Since in this week’s last class we talked about ancient China, I thought it would be a good idea to do my blog about the terra-cotta warriors.
Four years ago, during Spring Break, I went to Washington D.C. with my family and while there I was able to visit the ‘Terra Cotta Warriors: Guardians of China’s First Emperor’ exhibit at the National Geographic Museum. It was a cool exhibit, although being younger, I didn’t fully realize what an important find it was and I didn’t appreciate the history of the terra-cotta warriors (my parents were forever going to museums and dragging us kids along with them. Needless to say we weren’t always interested in the exhibits, and this particular trip I was more interested in the gift shop).
Anyway, according to my article workers that were digging a well in 1974 found one of the life-size clay soldiers. Archaeologists then uncovered thousands more in an excavated dig. The warriors had unique facial expressions and were “positioned according to rank”. The terra-cotta army were “part of an elaborate mausoleum created to accompany the first emperor of China into the afterlife”. They were originally brightly painted, although now they are gray. Ying Zheng took the throne and 20 years later took the name Qin Shi Huang Di – the First Emperor of Qin because he had “unified a collection of warring kingdoms”. According to records of the time, Qin ordered the construction of the mausoleum soon after he took the throne. The mausoleum was never finished due to uprisings after Qin’s death, but 3 of the 4 pits at the site contained terra-cotta warriors.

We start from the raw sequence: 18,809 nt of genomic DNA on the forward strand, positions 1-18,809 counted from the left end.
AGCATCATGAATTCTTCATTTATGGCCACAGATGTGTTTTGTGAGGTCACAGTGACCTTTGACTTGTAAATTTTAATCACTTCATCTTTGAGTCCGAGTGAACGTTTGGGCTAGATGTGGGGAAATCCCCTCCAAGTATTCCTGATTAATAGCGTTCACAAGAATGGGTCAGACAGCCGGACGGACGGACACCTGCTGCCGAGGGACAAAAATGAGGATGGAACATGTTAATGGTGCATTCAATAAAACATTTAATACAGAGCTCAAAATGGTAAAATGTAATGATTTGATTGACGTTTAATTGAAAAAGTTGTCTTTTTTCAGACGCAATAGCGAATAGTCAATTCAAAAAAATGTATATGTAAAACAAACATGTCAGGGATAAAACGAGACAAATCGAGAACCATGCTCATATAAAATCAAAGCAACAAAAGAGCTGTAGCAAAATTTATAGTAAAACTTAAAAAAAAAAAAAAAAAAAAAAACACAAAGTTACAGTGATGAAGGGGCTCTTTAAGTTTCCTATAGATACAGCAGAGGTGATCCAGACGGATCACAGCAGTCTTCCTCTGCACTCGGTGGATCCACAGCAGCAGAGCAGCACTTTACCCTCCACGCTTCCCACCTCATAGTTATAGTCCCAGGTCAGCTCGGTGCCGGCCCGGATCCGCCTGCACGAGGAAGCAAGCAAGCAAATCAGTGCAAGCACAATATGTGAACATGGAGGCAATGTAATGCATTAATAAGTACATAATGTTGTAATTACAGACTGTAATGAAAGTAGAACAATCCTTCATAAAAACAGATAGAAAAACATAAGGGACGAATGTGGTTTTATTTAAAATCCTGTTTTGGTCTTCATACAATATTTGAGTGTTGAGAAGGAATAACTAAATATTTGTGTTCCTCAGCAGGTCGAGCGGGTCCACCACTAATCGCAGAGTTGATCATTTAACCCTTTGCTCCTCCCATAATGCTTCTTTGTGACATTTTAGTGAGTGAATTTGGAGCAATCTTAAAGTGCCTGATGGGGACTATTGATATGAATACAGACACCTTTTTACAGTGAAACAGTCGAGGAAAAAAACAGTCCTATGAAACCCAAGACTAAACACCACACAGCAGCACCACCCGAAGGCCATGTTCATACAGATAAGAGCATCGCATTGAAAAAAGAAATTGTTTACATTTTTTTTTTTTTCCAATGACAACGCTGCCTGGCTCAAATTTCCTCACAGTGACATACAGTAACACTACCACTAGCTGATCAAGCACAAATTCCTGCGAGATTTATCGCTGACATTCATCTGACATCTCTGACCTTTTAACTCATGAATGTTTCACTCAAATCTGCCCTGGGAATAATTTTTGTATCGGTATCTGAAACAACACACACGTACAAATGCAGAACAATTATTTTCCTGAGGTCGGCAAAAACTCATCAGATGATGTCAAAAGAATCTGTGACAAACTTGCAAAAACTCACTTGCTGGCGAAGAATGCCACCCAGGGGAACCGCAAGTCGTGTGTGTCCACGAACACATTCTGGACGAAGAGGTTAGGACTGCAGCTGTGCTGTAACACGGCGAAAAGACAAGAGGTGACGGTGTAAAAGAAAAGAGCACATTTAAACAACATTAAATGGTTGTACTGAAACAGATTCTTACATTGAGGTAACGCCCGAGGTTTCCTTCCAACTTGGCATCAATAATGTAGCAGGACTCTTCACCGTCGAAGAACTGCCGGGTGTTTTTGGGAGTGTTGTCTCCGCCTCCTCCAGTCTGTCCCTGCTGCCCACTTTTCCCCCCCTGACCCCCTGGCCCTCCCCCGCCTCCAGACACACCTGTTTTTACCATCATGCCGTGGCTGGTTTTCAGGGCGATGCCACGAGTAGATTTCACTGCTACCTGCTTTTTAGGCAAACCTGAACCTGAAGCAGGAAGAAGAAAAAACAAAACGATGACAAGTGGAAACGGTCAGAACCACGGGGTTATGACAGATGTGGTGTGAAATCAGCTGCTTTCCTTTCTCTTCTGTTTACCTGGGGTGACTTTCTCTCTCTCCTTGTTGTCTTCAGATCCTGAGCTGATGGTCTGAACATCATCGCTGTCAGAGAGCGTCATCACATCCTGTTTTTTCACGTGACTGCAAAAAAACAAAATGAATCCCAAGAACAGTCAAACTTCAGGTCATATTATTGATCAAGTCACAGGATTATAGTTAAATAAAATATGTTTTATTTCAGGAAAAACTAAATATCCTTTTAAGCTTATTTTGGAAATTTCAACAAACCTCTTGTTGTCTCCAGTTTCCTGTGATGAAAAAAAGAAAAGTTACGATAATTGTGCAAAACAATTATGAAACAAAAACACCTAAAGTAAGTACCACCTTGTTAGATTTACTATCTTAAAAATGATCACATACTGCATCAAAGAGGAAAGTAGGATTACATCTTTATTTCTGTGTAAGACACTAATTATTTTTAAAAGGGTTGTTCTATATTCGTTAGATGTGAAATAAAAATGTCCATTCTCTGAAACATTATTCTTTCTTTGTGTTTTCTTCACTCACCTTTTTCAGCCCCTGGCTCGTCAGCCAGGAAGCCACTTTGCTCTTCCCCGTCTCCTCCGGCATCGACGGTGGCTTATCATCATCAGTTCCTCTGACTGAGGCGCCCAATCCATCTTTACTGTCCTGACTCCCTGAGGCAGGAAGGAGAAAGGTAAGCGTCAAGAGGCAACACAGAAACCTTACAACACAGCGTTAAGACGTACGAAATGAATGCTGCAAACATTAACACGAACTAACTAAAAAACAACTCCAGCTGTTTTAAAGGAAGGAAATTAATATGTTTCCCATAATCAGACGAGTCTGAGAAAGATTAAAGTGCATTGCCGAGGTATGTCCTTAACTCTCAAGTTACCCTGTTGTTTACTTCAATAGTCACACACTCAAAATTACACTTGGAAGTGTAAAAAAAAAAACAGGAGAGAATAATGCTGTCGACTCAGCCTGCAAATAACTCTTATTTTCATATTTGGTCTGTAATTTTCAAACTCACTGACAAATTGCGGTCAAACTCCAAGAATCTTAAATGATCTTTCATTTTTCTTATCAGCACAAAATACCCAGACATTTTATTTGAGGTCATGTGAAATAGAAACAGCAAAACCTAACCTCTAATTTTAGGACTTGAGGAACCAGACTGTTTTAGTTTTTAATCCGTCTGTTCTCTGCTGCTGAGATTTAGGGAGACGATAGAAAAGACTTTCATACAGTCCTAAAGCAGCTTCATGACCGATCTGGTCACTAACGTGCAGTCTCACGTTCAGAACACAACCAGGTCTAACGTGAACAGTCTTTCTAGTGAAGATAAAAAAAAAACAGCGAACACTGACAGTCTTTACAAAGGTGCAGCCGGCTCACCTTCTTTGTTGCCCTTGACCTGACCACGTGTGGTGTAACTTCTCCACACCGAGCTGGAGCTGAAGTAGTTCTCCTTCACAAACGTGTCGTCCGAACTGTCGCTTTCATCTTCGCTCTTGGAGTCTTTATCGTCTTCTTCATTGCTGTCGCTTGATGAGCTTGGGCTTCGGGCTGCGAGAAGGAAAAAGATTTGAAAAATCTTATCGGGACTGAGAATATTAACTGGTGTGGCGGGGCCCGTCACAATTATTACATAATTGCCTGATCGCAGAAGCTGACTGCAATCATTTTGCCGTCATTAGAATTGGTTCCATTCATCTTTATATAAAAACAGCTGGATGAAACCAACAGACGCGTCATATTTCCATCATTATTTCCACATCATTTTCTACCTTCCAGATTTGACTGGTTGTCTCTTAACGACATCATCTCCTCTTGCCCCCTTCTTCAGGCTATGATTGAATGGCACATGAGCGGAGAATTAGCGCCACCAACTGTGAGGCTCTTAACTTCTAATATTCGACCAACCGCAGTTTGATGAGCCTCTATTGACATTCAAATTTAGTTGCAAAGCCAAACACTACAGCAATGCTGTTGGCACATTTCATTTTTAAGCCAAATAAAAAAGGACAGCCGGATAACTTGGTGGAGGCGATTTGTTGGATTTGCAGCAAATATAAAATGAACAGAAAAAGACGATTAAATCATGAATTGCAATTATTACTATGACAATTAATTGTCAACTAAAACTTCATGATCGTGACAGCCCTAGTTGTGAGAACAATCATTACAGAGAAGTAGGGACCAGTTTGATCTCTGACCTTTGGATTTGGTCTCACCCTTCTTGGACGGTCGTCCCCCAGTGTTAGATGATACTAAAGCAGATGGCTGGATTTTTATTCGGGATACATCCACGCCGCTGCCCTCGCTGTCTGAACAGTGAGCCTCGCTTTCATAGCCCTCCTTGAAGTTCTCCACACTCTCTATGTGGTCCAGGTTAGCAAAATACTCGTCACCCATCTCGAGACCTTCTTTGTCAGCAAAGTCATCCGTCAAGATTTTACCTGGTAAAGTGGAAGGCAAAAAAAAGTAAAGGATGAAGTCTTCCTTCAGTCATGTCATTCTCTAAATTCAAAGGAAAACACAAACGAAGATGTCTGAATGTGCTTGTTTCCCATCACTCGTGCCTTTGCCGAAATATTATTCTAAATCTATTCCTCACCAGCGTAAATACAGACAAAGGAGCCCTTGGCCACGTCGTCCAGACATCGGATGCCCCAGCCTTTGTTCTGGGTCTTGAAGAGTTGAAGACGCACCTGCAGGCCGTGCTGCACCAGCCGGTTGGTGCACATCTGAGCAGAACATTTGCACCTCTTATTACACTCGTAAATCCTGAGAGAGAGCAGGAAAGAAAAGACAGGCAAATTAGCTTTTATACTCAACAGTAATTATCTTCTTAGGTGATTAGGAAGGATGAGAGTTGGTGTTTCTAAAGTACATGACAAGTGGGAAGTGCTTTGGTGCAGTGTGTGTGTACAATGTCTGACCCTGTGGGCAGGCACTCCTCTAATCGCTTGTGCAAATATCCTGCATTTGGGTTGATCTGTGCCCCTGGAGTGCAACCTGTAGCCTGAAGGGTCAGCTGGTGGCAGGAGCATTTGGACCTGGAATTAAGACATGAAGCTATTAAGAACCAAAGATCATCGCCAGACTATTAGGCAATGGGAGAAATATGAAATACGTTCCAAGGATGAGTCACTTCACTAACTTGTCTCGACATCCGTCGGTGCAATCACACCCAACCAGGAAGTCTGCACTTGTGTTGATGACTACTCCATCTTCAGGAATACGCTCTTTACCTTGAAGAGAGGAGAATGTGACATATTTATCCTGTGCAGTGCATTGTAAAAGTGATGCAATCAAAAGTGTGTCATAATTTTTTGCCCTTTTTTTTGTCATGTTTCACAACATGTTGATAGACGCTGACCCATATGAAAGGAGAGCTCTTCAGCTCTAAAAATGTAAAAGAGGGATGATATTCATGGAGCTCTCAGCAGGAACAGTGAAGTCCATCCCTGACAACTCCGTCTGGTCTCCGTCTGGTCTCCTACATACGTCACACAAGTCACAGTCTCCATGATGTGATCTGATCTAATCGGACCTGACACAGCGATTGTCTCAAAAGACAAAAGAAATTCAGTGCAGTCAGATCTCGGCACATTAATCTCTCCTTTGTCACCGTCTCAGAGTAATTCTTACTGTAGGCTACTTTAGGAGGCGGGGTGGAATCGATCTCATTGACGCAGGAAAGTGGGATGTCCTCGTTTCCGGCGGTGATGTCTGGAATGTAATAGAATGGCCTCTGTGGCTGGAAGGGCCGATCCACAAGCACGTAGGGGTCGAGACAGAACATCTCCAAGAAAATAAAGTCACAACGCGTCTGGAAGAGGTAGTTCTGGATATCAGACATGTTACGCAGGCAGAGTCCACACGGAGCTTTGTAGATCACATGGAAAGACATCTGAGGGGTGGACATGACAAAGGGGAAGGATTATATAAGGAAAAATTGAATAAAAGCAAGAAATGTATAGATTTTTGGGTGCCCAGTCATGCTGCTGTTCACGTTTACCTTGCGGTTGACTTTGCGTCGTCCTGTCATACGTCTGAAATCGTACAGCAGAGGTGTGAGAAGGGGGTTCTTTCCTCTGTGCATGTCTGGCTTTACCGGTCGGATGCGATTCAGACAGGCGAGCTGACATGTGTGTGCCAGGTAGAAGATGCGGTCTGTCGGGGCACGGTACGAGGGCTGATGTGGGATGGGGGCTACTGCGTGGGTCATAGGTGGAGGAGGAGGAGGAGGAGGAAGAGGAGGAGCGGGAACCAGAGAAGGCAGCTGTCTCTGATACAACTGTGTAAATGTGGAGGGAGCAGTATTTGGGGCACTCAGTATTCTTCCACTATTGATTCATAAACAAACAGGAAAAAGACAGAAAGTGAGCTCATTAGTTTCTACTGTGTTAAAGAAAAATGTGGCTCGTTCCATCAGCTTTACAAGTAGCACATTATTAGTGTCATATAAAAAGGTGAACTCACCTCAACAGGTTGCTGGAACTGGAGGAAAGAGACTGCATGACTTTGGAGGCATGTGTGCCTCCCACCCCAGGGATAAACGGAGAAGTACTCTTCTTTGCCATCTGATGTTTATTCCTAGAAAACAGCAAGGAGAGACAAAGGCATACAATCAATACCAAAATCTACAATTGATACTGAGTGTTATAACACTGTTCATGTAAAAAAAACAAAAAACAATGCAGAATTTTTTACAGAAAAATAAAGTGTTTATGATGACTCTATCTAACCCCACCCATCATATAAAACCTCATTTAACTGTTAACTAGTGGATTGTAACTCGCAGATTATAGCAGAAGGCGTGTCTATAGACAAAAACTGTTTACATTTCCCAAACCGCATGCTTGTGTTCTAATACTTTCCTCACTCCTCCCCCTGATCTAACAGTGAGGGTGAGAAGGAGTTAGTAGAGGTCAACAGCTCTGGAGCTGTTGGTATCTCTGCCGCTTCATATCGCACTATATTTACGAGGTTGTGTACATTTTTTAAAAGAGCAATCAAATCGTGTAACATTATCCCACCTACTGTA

Another article I read about the terra-cotta warriors said that the “shapes of the faces [taken together with the shape of the head and hairstyle] of the 8,099 soldiers, corresponded to just 10 shapes of the 10,516 character Chinese alphabet”. According to some, the faces of the terra-cotta warriors tell a story about the Sun and God.
I think that there are a lot of romanticized misconceptions about the terra-cotta warriors, mainly because of movies portrayed about them. Most recently (and I use the term loosely) has been The Mummy: Tomb of the Dragon Emperor (2008). For those unfamiliar with the story, Alex O’Connell, Rick and Evelyn O’Connell’s son, unearths the mummy of the first Emperor of Qin — a shape-shifting entity cursed by a witch centuries ago. The Emperor becomes immortal and awakens his terra-cotta army to conquer the world. For some reason, Wendy Wu: Homecoming Queen (2006) also comes to mind, but the terra-cotta warriors were only showed in a few scenes and not an important element in the story. In the movie Arabian Nights (2000), the terra-cotta warriors also make an appearance during the Aladdin story told, but again it is only for one scene.